Remembering Michael Meldrum: Michael Sheffield
by Artvoice Staff (@Artvoice) - posted 2:06 pm, May 13, 2011
Michael Sheffield, a long-time friend and music collaborator with Michael Meldrum, remembers the local folk musician, who died last Thursday at age 60:
As I think about losing an old friend, I realize that I took Mike Meldrum for granted. I took it for granted he’d be there yesterday afternoon so I could show him a new guitar I knew he’d love. But he wasn’t. I didn’t think much about it during the 33 years we played, hung out, and on-and-off lived together. Despite the occasional housemate hassles, musical dry spells, and drifting aparts, I could take it for granted that a call for
a gig at Nietzsche’s, or Bullfeathers, or Father’s, or Currans, or the Tralf, or a library, church, park, or backyard shindig would arrive just before too much rust had accumulated or road had unwound between us. I could count on the fact that no matter how long it had been, how little we’d planned, what the setting or other musicians, Mike would set up a groove to lock into with a minimum of fuss. If I thought about it, it might be astonishing to contemplate how little we rehearsed for the hundreds of hours of music we played together across the years, but I never had to think about it, because Mike was an intuitive musician and an intuitive man. Whether a tune was counted off glacially slow or manically fast, in a key or time signature which surprised even him, or was done in a new arrangement which he’d neglected to mention to the band, was often a matter of suspense. That we would end in sync, in tune, together, was a given. Mike didn’t so much lead a band as flow with it; like flirting or schmoozing (two activities which Mike also loved), it was about give and take, not command and control. It was always a kick to improvise a guitar or vocal line and hear Mike absorb it and play or sing it back. We didn’t think about it, we didn’t discuss it, and he probably couldn’t tell you what he did, but we (and later, bandmates Mike Morrisey and Rob Lynch) developed songs together in this unspoken way, adjusting to each other’s cues and rhythms to find what worked. It might have been a year since we played a song but Mike would remember the little hook or riff or turnaround we’d worked out, and so songs acreted like limestone, layer by layer, over years. Mike could do jaw-dropping things on the guitar or mandolin or harmonica, but he (and we) could never be accused of technical perfectionism; it was about music! I am sure he was a wonderful influence on generations of guitar students because he could hear their songs, no matter how stiff their fingers.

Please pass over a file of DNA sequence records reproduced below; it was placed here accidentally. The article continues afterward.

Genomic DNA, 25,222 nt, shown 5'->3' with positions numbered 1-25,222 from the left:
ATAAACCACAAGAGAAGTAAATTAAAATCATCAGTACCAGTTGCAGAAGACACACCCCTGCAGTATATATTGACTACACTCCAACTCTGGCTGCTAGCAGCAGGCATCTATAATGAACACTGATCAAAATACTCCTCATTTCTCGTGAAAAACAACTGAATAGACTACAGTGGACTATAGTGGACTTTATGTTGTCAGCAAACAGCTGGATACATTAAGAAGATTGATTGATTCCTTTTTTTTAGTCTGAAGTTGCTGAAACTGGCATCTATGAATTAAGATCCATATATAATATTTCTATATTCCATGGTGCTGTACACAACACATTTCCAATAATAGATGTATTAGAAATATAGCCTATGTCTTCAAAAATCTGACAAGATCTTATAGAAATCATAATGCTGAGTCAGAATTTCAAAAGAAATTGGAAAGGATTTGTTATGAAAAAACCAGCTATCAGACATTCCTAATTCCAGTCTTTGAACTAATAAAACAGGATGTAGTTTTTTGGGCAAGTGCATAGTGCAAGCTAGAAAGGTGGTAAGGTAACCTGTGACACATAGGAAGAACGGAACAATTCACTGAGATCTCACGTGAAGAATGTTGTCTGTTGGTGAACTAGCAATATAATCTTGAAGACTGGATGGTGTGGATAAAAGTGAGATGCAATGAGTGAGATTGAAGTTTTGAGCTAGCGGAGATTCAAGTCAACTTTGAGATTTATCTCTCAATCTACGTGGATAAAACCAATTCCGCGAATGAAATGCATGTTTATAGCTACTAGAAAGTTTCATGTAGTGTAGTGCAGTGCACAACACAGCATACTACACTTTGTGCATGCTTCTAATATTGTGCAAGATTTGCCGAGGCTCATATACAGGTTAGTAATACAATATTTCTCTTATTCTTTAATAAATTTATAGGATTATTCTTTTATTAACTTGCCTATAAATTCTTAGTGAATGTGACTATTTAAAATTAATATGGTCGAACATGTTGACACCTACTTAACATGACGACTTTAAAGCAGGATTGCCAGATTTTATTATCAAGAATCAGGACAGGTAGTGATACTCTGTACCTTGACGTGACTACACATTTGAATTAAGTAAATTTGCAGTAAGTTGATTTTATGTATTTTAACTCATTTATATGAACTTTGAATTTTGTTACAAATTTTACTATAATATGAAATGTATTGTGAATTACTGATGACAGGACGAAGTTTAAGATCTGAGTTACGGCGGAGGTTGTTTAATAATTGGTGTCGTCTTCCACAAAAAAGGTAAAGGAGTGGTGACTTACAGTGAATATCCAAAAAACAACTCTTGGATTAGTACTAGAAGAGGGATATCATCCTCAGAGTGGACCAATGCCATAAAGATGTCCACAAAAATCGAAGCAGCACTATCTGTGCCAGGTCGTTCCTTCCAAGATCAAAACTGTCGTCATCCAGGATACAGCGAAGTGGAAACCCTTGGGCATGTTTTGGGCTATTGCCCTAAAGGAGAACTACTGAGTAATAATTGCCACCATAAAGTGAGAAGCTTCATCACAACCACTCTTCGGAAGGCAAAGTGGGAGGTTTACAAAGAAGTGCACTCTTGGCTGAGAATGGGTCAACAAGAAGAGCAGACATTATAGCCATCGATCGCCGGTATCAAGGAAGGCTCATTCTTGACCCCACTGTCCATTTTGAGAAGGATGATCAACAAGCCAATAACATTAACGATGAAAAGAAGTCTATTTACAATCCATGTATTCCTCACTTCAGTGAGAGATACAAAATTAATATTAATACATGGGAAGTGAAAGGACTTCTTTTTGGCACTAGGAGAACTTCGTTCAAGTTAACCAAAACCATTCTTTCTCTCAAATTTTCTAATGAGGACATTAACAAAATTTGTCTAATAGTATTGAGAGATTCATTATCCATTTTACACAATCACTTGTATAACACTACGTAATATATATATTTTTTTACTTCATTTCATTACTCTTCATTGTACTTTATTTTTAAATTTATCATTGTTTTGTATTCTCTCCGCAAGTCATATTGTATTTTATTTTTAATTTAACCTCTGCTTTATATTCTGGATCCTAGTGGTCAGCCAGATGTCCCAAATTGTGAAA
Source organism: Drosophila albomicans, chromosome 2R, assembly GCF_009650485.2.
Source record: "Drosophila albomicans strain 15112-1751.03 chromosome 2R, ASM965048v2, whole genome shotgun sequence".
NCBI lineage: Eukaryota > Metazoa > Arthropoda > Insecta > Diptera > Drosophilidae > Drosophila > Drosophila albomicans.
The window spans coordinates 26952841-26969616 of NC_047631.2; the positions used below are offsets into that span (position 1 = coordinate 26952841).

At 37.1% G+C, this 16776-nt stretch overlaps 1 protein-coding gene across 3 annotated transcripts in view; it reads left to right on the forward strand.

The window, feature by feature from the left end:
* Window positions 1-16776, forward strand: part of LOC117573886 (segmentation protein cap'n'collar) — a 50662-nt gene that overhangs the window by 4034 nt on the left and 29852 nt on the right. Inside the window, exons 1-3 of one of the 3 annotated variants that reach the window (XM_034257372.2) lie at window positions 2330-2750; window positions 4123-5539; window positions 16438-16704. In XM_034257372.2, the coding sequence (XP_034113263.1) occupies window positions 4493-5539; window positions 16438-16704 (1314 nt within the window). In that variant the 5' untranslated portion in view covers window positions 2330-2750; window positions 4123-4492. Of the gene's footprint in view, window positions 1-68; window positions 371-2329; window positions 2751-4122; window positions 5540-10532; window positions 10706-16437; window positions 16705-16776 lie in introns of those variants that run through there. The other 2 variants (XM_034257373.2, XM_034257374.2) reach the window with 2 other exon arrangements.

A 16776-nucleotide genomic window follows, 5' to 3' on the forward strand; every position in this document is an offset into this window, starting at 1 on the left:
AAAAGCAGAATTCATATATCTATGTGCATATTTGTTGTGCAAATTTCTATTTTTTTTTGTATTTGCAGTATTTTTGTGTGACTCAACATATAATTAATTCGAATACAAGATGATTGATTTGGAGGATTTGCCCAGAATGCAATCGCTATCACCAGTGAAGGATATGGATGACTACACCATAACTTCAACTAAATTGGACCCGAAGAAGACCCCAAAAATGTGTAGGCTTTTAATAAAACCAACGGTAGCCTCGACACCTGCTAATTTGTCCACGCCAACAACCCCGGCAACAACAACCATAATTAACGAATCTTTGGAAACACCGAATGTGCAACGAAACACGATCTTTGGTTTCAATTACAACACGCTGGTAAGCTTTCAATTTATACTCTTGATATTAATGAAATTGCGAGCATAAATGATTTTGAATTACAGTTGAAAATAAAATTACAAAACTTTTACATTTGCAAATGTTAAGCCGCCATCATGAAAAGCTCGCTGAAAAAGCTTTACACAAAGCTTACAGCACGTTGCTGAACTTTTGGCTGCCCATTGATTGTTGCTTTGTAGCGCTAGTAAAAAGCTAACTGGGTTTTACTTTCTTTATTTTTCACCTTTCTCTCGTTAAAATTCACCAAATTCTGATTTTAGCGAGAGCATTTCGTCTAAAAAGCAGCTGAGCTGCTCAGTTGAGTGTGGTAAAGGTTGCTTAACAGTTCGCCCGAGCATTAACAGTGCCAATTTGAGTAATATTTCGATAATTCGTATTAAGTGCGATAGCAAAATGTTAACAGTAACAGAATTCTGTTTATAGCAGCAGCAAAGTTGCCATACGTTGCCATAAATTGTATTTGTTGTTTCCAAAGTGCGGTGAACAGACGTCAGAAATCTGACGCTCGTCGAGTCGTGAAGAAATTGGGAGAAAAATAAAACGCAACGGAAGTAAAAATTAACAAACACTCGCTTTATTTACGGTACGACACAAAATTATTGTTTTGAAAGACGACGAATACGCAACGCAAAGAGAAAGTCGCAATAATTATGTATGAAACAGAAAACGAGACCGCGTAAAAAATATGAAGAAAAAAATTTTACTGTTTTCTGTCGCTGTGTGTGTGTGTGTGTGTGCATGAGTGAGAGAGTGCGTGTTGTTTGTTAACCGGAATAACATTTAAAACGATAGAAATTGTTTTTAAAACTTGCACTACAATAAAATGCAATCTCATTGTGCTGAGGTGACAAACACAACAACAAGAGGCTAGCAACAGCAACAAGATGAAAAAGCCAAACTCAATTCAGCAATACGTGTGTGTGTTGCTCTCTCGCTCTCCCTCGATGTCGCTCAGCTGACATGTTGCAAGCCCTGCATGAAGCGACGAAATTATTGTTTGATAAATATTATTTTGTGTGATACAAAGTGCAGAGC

We were very different people, and our lives went in very different directions. We rarely had a conversation over a cup of coffee or a meal together even when we shared digs; I often felt that for his legendary sociability, Mike was a deeply private person who guarded his pain and sorrow very carefully, and wore his wounds stoically. He preferred to light a candle than to curse the darkness. He could be a worrier, a mother hen, a fierce protector of his friends, his children, and the things he believed in. I saw him transformed by the stability, home, purpose, and grace his marriage to Diane brought him, and I know he was ever grateful. He was a tireless promoter of other artists. Whatever demons may have fueled his drinking, drinking did not fuel his demons; it brought out an inner sweetness and puppy-dog warmth which was perhaps was hard for him to express and which was hard to resist.
Many people will write about Mike as the glue which held Buffalo’s music scene together for three decades; and will recount the numerous friendships, musical careers, collaborations, romances and even marriages he brought into the world just by being himself. For me, a world without Michael will be a world which no longer holds the possibility of that phone call for the last minute gig which reminds me how important music is. When the news came that John Lennon was killed, Mike was on stage at Curran’s, and he put together the memorial service which continues to this day as John Lennon night, where the The Buffalo Song Project Band played together for the last time in November. It was a beautiful night, and as Mike Morrisey recalled, it was like having the old Mike back, as always, finding the celebration in life, despite his own failing health. So it will be a strange and sad thing to celebrate Michael without him there, but it won’t be lonely, because if any man can be said to live in spirit, especially the spirit of music and fellowship, it is Mike. I heard a song spilling out of the door of Nietzsche’s this cold spring night. I thought of Mike behind that door, as he is behind so many doors in my life. I felt that music was celebrating him. I know I always will feel that way; I can take it for granted.